With that noted, however, I’ve got one gadget that I use every day when I’m not on the road, which is by far the most effective wine aerator I’ve ever tried, which is the full bottle version of The Aermate. It certainly merits mention in this gift-giving season. The thing is basically a stainless steel wand with a bulb at the top (essentially the same as what you’d find on a turkey baster) and an inch-long cylinder at the bottom with a gazillion little pores. After uncorking a bottle and pouring a healthy glass out of it, one then inserts the want and pumps air into it from the bottom, which sends countless little bubbles into the wine, which foams very noticeably. (This is why you need to pour out a glass first…otherwise, you’ll overflow liquid from the bottle all over your counter.) The fancy winemaking name for this process and effect is, “micro-oxygenation,” and it really does work to get young red wines to open and become much more expressive very quickly.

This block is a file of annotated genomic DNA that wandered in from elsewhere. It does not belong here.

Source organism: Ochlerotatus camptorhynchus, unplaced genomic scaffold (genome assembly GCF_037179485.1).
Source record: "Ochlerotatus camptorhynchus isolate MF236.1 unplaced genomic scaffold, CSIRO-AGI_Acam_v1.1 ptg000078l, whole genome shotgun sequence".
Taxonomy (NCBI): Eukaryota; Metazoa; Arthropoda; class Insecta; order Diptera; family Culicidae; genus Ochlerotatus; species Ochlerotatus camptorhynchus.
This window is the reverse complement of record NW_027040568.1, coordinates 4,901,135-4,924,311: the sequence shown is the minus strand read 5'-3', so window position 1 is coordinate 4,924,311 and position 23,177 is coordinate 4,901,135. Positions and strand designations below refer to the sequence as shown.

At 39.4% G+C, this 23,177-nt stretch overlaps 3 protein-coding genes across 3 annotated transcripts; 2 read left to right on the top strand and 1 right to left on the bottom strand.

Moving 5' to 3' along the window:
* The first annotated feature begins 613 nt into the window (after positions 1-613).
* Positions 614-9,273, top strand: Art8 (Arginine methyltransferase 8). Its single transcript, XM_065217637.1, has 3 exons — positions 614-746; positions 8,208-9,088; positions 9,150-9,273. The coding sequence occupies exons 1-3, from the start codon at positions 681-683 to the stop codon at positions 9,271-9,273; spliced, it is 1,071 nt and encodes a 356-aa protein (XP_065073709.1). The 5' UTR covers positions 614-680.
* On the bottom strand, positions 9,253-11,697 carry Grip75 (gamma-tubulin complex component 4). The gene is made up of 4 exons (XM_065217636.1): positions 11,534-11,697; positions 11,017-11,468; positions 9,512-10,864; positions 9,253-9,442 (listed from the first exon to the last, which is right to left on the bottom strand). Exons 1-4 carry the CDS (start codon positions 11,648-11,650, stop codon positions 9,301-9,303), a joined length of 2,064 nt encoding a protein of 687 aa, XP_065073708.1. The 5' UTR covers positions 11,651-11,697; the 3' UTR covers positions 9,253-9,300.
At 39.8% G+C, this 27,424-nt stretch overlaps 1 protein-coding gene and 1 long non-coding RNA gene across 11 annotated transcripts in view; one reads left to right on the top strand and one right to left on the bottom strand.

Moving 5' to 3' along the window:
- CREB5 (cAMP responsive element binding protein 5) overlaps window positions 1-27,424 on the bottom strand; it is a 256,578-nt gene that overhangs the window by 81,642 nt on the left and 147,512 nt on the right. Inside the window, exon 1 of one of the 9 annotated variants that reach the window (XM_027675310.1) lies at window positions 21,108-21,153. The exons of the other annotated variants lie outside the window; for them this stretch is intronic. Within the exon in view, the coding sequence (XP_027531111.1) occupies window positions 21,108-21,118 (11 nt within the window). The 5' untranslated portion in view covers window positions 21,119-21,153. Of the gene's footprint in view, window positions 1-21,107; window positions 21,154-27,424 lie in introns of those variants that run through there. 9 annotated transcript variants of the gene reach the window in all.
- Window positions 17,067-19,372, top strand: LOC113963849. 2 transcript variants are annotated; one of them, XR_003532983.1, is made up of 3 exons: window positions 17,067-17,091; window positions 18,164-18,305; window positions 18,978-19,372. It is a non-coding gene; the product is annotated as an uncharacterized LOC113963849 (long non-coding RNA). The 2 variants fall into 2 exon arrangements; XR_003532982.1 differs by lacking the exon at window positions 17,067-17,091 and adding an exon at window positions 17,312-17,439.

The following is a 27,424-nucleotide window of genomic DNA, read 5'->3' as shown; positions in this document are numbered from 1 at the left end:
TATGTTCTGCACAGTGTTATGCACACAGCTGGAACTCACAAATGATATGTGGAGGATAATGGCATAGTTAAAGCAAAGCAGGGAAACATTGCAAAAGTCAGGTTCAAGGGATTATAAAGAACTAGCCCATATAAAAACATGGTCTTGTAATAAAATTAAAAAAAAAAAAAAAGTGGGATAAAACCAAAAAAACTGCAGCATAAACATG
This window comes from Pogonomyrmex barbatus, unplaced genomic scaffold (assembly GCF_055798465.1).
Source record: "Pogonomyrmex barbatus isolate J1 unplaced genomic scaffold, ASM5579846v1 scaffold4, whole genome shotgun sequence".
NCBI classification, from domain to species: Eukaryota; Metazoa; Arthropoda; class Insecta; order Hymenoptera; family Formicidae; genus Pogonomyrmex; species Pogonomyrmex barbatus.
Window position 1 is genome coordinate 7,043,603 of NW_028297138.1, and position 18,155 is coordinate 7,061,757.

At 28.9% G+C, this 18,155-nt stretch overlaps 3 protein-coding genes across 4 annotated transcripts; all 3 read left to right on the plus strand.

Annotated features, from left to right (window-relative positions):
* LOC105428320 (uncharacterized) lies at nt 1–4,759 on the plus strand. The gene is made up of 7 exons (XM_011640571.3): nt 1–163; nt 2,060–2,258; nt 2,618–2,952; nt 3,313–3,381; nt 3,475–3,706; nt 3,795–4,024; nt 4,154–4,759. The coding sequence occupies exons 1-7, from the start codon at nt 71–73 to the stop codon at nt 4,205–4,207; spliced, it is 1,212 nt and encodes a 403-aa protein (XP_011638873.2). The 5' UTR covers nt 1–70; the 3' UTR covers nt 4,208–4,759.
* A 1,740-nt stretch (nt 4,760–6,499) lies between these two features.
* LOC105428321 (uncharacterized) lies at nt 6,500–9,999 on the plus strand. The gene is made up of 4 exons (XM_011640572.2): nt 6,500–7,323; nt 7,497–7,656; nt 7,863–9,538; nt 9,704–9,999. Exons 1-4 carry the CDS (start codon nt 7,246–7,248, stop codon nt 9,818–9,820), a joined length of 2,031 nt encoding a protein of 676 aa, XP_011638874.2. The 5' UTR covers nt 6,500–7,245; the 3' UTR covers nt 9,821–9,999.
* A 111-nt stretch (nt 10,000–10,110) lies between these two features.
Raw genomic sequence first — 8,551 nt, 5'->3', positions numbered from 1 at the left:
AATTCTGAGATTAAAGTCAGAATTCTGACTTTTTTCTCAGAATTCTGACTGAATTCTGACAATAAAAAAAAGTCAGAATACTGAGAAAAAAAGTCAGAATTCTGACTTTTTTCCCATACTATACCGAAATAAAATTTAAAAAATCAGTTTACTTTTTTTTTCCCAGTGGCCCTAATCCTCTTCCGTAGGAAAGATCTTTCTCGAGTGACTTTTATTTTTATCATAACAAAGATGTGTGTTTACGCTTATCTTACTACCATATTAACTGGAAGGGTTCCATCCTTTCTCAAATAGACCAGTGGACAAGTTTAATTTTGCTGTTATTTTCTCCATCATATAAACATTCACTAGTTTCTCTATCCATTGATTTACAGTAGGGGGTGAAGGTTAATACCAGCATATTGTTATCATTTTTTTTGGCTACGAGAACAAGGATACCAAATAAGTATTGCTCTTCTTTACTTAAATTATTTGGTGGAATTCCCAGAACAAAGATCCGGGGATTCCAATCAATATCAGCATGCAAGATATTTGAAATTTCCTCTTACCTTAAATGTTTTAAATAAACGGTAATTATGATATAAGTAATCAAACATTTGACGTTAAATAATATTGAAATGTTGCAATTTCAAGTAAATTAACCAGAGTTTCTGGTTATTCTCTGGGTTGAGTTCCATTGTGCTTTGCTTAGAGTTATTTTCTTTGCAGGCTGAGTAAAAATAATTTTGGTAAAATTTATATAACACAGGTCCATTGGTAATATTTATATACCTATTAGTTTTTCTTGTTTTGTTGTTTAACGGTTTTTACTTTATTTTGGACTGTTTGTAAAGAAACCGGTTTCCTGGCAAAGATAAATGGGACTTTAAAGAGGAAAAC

The effectiveness of this $30 product (current best price is on aermate.com) is almost completely limited to young red wines, or older reds that wouldn’t likely throw a lot of sediment (which you wouldn’t want to agitate by using the Aermate…go with a decanter instead). In case you are suspicious about my enthusiasm, let me note that the manufacturer’s claim that the device is also effective for spirits (which are listed at length on the box in which the Aermate is sold) is silly, and that its usefulness for white wines is quite minimal.